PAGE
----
Anti-Wall Activists Stage Weekend of Protests

The proposed wall would cut through a wildlife refuge

photo Scott Nicol

The Trump administration is planning to break ground on the border wall this year, pending budgetary negotiations, in the middle of the Santa Ana Widlife Refuge in the lower Rio Grande valley of south Texas.

The new wall would be built on top of an existing levee, leading to increased flooding, trapped and drowned wildlife, flood water bouncing back into Mexico violating international river treaties, and US private property being cut off from the rest of the country.

The Santa Ana Wildlife Refuge has been called the "crown jewel" of the national refuge system, and is one of the best places in the nation to view hundreds of bird and butterfly species.

Green Jay, photo Santa Ana Wildlife Refuge

This past weekend, in two days of events, up to 1,000 local clergy, indigenous groups, human rights activists and environmentalists from around the country marched through the refuge, forming a human wall of solidarity along the levee.

photo Leslie Gower

As protesters filed onto the levee, seasoned activists and brand new-comers chatted and agreed: this was a warm-up action. If and when the bulldozers and construction crews arrive, we will be back to peacefully resist.

photo Southwest Environmental Center

New York Times

"Last month, Marianna Wright, the executive director of the privately owned National Butterfly Center here, discovered survey stakes on the property marking out a 150-foot-wide swath of land.

Ms. Wright later encountered a work crew cutting down trees and brush along a road through the center. The workers said they had been hired by United States Customs and Border Protection to clear the land.

“You mean my land?” Ms. Wright asked, before kicking them out.

A few days after that encounter, she was visited by a border official who informed her that the crew had a right to be on the land and would be returning — next time accompanied by armed Border Patrol agents.

She said she also learned, for the first time, that a section of the proposed wall on the border with Mexico — and a pair of parallel roads on either side of it — would run through the butterfly center, a nonprofit organization dedicated to the conservation and study of wild butterflies.. The wall’s placement would cut off two-thirds of the center’s property, leaving a 70-acre no man’s land between the wall and the Rio Grande."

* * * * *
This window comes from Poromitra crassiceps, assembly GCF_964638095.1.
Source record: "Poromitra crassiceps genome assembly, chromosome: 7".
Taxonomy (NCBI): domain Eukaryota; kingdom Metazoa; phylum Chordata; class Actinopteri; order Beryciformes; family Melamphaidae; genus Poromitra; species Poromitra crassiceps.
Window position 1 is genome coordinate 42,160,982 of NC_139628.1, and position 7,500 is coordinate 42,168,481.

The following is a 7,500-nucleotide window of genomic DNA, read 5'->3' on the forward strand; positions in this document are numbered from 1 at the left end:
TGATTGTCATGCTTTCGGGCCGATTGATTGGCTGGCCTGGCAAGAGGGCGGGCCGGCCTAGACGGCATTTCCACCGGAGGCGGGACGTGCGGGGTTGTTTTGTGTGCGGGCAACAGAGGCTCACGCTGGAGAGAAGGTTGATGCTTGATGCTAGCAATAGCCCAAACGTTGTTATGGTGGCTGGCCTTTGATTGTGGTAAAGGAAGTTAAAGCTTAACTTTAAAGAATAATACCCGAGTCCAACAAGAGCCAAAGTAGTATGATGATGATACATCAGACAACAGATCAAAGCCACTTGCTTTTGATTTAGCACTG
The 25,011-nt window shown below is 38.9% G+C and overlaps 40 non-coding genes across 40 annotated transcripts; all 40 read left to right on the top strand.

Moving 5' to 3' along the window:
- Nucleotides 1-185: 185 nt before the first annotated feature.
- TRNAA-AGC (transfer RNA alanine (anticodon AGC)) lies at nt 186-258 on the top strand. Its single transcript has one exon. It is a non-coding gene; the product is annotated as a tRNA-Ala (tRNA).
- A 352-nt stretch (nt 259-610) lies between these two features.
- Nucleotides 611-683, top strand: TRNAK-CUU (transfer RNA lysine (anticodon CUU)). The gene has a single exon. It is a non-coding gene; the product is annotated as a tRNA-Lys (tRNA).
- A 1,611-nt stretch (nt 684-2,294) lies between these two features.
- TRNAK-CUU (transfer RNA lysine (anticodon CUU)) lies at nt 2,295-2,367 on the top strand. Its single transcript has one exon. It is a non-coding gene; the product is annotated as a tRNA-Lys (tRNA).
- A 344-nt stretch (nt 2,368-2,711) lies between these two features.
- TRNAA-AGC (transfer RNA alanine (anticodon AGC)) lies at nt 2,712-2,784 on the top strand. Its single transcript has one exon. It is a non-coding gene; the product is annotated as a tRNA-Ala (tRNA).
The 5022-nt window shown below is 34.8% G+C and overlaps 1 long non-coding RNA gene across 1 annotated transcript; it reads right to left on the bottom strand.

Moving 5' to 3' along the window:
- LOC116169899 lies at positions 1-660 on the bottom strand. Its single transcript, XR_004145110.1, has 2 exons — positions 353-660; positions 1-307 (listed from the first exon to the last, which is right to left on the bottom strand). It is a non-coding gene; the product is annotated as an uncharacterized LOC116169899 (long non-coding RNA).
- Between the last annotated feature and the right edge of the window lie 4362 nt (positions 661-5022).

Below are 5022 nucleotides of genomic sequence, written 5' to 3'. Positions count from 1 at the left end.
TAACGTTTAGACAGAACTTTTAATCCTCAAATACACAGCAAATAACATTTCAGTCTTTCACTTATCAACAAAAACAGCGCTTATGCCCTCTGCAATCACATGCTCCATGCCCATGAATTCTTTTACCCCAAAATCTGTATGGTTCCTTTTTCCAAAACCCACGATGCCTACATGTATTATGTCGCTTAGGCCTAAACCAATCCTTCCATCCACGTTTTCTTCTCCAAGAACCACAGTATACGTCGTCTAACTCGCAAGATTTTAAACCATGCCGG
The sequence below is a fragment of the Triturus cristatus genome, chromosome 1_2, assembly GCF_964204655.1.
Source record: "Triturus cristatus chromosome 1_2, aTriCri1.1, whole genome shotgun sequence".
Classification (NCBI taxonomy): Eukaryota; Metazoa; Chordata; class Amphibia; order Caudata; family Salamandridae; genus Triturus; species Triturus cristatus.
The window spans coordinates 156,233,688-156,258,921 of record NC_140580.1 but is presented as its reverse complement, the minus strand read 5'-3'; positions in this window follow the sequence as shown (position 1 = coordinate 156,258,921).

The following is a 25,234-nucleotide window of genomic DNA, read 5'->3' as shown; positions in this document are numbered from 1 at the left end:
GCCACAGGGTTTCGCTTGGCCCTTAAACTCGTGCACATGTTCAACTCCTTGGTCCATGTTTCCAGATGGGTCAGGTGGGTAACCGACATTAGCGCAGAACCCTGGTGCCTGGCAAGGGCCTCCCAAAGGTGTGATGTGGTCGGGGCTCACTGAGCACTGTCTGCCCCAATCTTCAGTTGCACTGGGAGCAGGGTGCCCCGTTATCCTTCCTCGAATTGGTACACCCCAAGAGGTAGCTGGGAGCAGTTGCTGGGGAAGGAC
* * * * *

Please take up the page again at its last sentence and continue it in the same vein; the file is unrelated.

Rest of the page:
USA Today

"Among the speakers at a rally following the march was U.S. Rep. Vicente Gonzalez, whose district includes a portion of Hidalgo County.

“It would be a huge failure for American history,” he said of the wall. “We would be on the wrong side of history. The international community is watching us. I think it would be a shameful act if we go through with this.”

“There are problems with immigration,” said [Father Roy Snipes, pastor of Our Lady of Guadalupe Catholic Church]. “We don’t think we know how to solve them all. But we do think a wall is obnoxious and obscene in all kind of ways.""

Associated Press

"“We might seem small and insignificant. Maybe we are,” said Anthoney Saenz, a 19-year-old native of the Rio Grande Valley, the southernmost point of Texas and a region where Trump has proposed putting 60 miles of wall as part of a $1.6 billion proposal. “But when our voices come together,” Saenz said, “when we band together as a community to try to get a voice out there, we have to hope we get heard.”"

Texas Observer

"The Department of Homeland Security (DHS) issued two waivers in April 2008 that allowed the agency to bypass 36 federal laws, including the Clean Air Act, the Endangered Species Act and the National Environmental Policy Act, which requires the compatibility determination from federal refuge managers.

DHS can issue the waivers because of a 2005 law that allows the DHS secretary to bypass federal law in the name of national security. The Trump administration is now invoking that same authority. On August 1, DHS issued a waiver to expedite the construction of 14 miles of border barriers and roads in San Diego, California.

DHS will soon do the same for Texas.

At Santa Ana, an 18-foot concrete and steel wall would slice through the 2,088-acre refuge, separating the visitors center from the walking trails, observation tower and wetlands.

“A little refuge like Santa Ana just can’t take a blow like that and still be functional,” [wildlife biologist Ken] Merritt said. “Of all places to put the wall, Santa Ana seems like the worst.”

Sierra Club

"“We as birders are extremely concerned about this wall,” said Jeffrey Gordon, president of the American Birding Association. “People may not understand, but this is one of the prime birding hot spots in the entire country. What would history buffs think if they were going to put a wall across Gettysburg? What would sports fans think if they were going to wall off Fenway Park? It would be just a calamitous loss.”

Often referred to as the “jewel of the National Wildlife Refuge System,” Santa Ana is home to over 400 bird species—several dozen of which can’t be seen anywhere else in the United States—and 450 plant species, including a rare stand of threatened Sabal palm trees. With 165,000 annual visitors, the refuge is at the center of a more than $400-million-per-year eco-tourism industry in the Rio Grande Valley."

Dallas News (editorial)

"The damage a wall would do to the refuge is incalculable. The proposed route, three miles of levee flanking the Rio Grande, would gouge a broad corridor through the wildlife habitat. Centuries-old bird migratory patterns would be disrupted. Some animals would be cut off from the river, their only water source. Others, unable to seek higher ground during peak flooding, would drown."

Save Santa Ana (facebook page)